Yes, those pockets are irresistibly gigantic and magnets for hands! Fiona managed to tear her hands out of there for a moment to better show the sleeve shape.

Fiona has broader, straighter shoulders, and whilst it's a subtle difference, the shoulder area sits better. On both of us, there's loads of room in the sleeve. The chambray still has quite a bit of body so with softening (or a drapier fabric) the sleeve would relax a lot.


It's a comfy sleeve and good for layering, but we'd both choose to make this as a sleeveless pinafore, or take some volume out of the sleeve, for personal preference. I'm extremely tempted to remove the sleeves, bind the armholes and take this Calendar Dress home but... the shop needs a sample! I think a sleeveless version for me might be on the cards though because I keep thinking about it every time I look at this one hanging in the shop.

Sleeves or no sleeves, this pattern is very approachable for beginner sewists, suitable alone or for layering and forgiving in fit for a wide range of body shapes. It's a 'smock' in the best sense of the word. The neckline is a lovely shape, the gathering under the bust gives visual interest and swingy comfort, yet combined with the straight back, it has quite a compact silhouette and is fabric-efficient. Hooray for a designer who sews and sells her own designs and thinks carefully about wise fabric use!

I chose to bind the neckline with some self-made Liberty bias tape (I thought 'What Would Jo Do?' and the answer was definitely 'bind with Liberty!') but there would have been enough fabric to cut self-bias for this purpose, too.

PATTERN: The Calendar Dress by Frankie and Ray

FABRIC: 100% cotton 8oz Japanese Military Chambray

SIZE: S (range XS, bust 94-102cm to XL, bust 114-116cm), no alterations for this shop sample, which customers are welcome to try on.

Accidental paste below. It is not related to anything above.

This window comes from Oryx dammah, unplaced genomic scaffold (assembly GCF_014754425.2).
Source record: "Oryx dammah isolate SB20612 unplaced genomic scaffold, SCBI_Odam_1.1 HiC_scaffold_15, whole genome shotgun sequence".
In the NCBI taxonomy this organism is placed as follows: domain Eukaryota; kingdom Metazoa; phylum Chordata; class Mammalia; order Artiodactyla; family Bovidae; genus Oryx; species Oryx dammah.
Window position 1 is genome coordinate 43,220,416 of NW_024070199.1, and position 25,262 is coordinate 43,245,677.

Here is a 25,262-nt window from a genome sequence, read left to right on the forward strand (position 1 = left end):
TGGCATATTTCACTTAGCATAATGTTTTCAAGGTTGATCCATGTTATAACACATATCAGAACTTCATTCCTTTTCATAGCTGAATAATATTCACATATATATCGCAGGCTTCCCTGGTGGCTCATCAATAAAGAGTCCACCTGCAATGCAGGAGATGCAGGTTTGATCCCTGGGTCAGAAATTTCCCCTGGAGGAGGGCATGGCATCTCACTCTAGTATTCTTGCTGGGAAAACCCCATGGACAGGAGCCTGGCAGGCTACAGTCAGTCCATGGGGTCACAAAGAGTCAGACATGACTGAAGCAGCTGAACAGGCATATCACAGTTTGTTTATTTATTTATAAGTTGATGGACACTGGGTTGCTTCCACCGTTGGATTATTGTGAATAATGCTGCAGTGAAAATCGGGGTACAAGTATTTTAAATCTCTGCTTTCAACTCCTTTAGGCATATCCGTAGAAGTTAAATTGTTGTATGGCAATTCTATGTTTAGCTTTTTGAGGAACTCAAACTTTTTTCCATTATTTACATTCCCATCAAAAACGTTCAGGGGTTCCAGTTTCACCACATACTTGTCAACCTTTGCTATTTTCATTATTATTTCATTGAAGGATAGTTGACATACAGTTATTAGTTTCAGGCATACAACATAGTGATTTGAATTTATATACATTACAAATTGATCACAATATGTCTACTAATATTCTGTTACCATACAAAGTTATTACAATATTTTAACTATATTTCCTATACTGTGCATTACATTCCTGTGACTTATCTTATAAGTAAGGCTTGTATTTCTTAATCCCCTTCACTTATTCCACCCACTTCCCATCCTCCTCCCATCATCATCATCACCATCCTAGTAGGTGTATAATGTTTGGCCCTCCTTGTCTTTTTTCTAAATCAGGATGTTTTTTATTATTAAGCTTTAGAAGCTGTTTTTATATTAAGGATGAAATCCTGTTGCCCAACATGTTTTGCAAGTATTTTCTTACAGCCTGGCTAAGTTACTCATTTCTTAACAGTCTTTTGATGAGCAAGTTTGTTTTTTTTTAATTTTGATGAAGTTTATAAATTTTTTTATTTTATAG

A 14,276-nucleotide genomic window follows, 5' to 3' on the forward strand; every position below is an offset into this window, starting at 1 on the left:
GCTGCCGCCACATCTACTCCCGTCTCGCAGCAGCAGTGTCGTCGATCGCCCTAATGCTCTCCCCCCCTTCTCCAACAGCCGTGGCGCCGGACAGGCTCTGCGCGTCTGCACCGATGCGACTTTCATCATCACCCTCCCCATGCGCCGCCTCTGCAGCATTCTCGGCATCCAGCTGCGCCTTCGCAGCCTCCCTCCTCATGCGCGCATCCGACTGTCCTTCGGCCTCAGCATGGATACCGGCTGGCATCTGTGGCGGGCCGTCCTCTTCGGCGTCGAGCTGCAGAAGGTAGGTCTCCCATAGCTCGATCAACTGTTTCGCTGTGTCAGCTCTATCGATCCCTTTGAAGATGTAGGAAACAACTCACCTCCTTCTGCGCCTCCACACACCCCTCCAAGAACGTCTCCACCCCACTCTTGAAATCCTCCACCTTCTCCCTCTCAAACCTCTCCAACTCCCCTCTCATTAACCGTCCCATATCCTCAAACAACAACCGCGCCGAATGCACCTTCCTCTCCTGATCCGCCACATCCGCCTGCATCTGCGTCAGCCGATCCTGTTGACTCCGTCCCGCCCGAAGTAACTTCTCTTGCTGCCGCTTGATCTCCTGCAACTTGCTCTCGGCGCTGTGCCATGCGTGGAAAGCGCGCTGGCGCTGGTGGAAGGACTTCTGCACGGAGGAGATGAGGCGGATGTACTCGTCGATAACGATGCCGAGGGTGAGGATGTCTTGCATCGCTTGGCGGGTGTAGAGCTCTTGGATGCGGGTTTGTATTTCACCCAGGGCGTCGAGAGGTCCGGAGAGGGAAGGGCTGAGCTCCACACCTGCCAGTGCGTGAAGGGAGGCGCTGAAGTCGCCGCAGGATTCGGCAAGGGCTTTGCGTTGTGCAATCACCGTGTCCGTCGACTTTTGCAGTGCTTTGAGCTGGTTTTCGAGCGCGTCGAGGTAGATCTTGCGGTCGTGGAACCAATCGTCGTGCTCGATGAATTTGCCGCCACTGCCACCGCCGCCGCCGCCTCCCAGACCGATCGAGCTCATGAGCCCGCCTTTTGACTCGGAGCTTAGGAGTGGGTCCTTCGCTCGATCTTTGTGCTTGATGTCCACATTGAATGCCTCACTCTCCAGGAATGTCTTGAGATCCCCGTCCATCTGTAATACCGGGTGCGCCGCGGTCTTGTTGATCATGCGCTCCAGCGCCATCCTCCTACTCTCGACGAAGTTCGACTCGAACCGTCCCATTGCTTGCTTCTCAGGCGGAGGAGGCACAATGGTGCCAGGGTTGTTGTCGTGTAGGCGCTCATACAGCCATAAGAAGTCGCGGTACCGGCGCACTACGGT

COMMENTS: Note errata at top of post. (We assumed it was our mistake and corrected as we went, it's no big deal.) We can imagine the Calendar Dress being one of those friendly garments you just reach for over and over, for its simplicity, ease and practicality. And for that 'art teacher smock' vibe. What do you think?

- Jane & Fiona xx






2 comments:

  1. Jo aka frankie & rayMay 23, 2018 at 2:19 AM

    Oh ladies! I'm so thrilled to see you both in this dress, it looks so great on you equally! And thank you, thank you for the lovely review! Even if I've made a design a hundred times over, releasing a pattern is always a nerve wracking thing, so I so appreciate your endorsement. It makes me a very happy maker! xxx

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    Replies
    1. Oh, thank you and it's such a pleasure, Jo. Your experience means you really know the market you're designing for. It's taken me ages to finish this post because, of all things, I needed photos of the pattern cover which is a bit mushed up on the copy I took home by now! And in the end the photos I got this arvo were poorly focused but I just had to go with it. And every time I've gone back to edit this post-in-progress I've thought that I want to be that person in the photos, haha! Definitely going to squeeze a Calendar Dress for me into my making schedule somehow! xx